After anti-Asian speech sparks outrage, Lower Moreland school officials act. Is it enough?

After the Lower Moreland board approved the creation of a diversity council and planned for increased training, community members called the actions the “bare minimum.”

Lower Moreland High School (Google Maps)

Lower Moreland High School (Google Maps)

After an instance of some Lower Moreland High School students’ anti-Asian hate speech resurfaced and sparked community outrage, the local school board has approved plans to implement diversity and inclusion strategies in school policy. But community members still want greater transparency and engagement from the district’s leadership.

On Tuesday night, the Lower Moreland Township School Board voted unanimously to approve a resolution that details a multi-part plan for diversity programming that includes membership in the Delaware Valley Consortium for Excellence & Equity, partnership with an independent consultant for “cultural proficiency consultation services,” diversity and inclusion training for administration and staff, and creation of a diversity, equity, and inclusion council to advise the board.

District Superintendent Scott Davidheiser said he hoped comments that were offered during a four-day window for community feedback would help shape future action plans after the diversity council is assembled — although those comments were not discussed during Tuesday’s board meeting itself. Responses to those public comments posted on the district’s website were brief, promising “goals, steps, and accountability measures” in the three-year action plan and indicating the intent to include Asian Pacific American students, parents, and community members on the council.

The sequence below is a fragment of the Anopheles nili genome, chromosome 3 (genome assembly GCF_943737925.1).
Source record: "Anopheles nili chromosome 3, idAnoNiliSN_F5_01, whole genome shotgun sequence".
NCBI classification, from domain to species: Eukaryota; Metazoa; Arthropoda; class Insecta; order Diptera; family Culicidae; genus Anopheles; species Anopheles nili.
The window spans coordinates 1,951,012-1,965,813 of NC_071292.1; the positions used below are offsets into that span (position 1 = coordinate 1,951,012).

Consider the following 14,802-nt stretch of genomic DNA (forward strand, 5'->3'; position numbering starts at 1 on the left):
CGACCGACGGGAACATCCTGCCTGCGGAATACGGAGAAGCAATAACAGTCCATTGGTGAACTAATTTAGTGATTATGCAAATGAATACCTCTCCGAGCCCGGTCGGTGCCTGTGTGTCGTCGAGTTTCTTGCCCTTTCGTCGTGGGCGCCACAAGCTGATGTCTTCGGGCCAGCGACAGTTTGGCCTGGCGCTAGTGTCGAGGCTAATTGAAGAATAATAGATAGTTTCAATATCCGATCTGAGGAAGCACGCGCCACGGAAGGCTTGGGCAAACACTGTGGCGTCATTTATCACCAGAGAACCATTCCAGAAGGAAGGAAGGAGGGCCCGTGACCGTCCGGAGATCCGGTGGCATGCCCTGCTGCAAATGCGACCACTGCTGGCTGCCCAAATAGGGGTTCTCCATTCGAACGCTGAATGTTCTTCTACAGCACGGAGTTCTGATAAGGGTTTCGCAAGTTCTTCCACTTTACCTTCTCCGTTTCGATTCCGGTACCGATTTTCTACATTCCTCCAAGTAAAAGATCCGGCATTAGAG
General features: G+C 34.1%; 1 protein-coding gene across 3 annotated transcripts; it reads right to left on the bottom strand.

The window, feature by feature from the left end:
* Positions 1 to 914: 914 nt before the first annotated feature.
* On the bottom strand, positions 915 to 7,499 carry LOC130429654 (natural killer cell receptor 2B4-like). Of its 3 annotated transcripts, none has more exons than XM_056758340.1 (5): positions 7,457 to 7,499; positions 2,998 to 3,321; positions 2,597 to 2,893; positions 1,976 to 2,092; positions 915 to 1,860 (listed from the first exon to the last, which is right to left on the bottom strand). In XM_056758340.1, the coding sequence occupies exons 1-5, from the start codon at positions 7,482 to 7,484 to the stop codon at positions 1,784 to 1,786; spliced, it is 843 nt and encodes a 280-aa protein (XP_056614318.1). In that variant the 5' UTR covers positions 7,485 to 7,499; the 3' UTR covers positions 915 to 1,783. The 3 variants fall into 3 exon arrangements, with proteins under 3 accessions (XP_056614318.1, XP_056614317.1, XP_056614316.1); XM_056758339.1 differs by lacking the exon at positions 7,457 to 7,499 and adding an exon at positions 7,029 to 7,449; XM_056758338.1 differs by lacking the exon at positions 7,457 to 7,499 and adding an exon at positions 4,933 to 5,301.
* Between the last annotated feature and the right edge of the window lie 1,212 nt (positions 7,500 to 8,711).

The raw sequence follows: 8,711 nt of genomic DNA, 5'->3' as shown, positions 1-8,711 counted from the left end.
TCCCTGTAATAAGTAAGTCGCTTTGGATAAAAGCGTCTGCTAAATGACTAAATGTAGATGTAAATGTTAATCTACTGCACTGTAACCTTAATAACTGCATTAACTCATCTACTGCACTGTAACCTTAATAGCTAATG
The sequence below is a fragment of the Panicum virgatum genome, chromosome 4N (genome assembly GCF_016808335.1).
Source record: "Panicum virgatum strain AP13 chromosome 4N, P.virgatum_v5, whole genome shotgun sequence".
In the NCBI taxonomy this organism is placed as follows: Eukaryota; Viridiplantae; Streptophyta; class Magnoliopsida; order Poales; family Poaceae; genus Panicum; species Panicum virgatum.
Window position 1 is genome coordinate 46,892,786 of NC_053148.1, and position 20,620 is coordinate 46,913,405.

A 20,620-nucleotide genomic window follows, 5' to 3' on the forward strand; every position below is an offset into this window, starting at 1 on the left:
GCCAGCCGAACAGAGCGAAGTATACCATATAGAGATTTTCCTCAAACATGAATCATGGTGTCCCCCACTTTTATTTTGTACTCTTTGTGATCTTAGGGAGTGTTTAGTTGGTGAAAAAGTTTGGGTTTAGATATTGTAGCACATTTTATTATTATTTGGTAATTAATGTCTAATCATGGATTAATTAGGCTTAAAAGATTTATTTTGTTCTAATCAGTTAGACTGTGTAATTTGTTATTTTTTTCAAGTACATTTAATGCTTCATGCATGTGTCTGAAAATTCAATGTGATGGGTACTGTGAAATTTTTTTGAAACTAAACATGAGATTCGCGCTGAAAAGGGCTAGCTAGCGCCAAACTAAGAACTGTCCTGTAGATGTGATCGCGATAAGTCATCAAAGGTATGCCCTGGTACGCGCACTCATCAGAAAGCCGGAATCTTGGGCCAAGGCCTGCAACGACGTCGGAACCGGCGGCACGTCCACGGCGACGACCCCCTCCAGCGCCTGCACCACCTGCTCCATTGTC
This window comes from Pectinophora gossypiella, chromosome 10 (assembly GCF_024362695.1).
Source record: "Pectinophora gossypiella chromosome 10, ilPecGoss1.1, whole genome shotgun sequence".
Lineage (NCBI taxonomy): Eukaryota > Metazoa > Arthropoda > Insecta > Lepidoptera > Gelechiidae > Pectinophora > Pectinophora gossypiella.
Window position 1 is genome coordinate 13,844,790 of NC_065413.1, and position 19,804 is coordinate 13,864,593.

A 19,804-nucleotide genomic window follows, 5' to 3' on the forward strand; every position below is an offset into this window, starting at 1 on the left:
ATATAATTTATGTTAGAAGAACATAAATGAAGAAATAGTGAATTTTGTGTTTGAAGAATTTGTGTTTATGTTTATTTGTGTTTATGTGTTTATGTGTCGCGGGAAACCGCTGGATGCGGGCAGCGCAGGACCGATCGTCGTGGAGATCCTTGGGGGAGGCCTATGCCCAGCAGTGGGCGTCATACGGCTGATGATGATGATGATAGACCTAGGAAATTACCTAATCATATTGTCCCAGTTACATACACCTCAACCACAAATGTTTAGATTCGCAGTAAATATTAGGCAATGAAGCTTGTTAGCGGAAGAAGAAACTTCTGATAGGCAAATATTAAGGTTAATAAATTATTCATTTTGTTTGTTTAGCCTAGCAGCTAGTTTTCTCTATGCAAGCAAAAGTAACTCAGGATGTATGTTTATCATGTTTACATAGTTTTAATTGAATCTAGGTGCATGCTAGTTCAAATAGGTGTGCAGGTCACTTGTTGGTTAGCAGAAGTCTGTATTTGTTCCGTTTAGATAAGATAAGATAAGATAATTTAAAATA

“You can’t just hire [a consultant] and then wash your hands of it. She might have the best plan in the world, but we have a right to know what it is,” district resident Pam Lipschutz said in an interview Wednesday.

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Lipschutz is the mother of two children, 21 and 14, both of whom were born and raised in Lower Moreland and its schools. The family is white, and Lipschutz said she and her husband originally moved to the Montgomery County community because of the high reputation of its schools. But she is not satisfied with the school board’s actions so far.

“I think it’s a bare-minimum response,” Lipschutz said, adding that while diversity consulting and staff hiring is great, she wants to see more: greater administrative transparency and accountability, a redesign of the K-12 curriculum, and age-appropriate sensitivity training.

“That way, when our students go out into the world, whether they go to college or industry or whatever, they’re like, nice people, civilized people,” she said.